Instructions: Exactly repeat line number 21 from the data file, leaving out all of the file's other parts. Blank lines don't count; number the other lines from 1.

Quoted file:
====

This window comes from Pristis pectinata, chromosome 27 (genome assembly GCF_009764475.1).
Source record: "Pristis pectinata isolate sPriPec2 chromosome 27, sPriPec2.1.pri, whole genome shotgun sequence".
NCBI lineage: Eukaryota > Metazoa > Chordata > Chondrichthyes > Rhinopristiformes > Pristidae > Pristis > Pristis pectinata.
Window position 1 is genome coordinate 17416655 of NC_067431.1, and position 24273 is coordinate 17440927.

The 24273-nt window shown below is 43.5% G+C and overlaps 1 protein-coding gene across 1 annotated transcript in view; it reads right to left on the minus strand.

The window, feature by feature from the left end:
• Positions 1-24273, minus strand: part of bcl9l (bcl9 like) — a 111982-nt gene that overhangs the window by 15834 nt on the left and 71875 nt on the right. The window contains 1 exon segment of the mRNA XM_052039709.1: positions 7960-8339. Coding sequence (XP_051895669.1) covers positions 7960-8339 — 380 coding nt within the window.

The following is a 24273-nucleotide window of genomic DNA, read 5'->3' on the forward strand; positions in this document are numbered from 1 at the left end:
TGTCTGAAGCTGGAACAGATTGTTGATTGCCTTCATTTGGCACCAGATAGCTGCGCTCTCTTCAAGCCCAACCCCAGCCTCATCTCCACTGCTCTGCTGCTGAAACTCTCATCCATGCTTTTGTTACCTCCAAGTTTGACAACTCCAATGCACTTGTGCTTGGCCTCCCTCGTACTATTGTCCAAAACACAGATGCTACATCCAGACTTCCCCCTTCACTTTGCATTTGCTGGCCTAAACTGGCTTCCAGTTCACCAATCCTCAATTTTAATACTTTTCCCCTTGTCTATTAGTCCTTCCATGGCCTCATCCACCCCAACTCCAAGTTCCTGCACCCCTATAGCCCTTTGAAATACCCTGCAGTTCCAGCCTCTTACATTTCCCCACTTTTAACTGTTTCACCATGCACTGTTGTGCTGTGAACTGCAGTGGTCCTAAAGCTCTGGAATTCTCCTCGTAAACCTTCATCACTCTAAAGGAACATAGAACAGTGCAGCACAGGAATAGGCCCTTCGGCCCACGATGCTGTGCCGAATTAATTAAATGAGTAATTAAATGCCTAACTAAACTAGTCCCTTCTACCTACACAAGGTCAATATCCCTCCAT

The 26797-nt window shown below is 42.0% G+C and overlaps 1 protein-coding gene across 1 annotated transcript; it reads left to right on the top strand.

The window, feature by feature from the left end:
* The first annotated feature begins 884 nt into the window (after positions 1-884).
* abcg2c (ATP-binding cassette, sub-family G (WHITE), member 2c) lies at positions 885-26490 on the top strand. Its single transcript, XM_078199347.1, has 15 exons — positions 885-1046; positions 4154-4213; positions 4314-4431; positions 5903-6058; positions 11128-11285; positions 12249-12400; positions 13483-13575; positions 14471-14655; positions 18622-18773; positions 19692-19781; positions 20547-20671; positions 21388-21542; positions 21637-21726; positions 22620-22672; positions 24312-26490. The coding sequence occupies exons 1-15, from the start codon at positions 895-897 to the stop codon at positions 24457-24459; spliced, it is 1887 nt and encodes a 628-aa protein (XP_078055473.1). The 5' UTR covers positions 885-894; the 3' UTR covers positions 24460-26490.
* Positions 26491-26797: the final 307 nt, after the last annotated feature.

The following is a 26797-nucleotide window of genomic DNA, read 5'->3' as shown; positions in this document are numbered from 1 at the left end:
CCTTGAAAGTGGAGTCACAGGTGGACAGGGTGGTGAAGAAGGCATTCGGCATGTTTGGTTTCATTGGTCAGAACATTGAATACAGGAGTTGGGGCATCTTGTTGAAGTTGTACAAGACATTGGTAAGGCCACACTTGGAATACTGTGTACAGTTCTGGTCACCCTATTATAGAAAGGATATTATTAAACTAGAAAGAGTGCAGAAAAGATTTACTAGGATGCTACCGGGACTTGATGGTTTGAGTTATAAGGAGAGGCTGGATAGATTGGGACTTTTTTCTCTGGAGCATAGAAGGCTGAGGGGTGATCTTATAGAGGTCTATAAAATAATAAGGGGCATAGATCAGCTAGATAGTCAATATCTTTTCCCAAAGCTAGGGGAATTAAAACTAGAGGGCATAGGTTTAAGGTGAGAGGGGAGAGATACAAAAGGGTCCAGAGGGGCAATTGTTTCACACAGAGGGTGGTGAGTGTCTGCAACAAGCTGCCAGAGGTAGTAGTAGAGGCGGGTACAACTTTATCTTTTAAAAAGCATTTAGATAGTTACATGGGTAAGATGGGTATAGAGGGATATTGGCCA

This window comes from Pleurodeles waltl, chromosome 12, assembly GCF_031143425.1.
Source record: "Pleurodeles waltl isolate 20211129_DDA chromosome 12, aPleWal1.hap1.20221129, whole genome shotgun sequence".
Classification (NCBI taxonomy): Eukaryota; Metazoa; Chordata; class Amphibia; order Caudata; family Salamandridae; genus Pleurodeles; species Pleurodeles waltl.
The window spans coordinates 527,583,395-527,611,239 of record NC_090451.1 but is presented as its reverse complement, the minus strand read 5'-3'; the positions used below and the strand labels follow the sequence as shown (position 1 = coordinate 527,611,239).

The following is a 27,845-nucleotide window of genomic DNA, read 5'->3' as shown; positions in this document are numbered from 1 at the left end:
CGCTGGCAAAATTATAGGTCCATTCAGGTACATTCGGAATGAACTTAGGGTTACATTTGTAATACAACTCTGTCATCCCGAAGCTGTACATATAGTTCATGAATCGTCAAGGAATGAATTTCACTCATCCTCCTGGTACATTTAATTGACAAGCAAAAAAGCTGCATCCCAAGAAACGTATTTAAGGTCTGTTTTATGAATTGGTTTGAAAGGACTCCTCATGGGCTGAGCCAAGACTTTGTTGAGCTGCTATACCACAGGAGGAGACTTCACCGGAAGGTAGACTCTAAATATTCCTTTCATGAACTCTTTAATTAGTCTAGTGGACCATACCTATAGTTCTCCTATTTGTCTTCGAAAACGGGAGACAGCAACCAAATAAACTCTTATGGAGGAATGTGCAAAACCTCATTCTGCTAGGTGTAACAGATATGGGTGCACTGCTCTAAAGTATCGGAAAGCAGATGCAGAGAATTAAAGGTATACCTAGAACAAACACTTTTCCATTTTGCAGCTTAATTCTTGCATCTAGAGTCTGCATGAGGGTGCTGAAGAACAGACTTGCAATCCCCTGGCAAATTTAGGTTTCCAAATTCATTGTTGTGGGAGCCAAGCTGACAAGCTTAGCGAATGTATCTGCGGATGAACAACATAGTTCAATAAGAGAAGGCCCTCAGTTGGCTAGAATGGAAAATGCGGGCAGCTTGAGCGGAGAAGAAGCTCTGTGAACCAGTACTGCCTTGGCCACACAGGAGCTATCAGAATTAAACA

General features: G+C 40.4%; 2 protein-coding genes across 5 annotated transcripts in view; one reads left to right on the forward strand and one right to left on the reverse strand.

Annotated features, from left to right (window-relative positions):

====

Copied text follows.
The following is a 27,845-nucleotide window of genomic DNA, read 5'->3' as shown; positions in this document are numbered from 1 at the left end: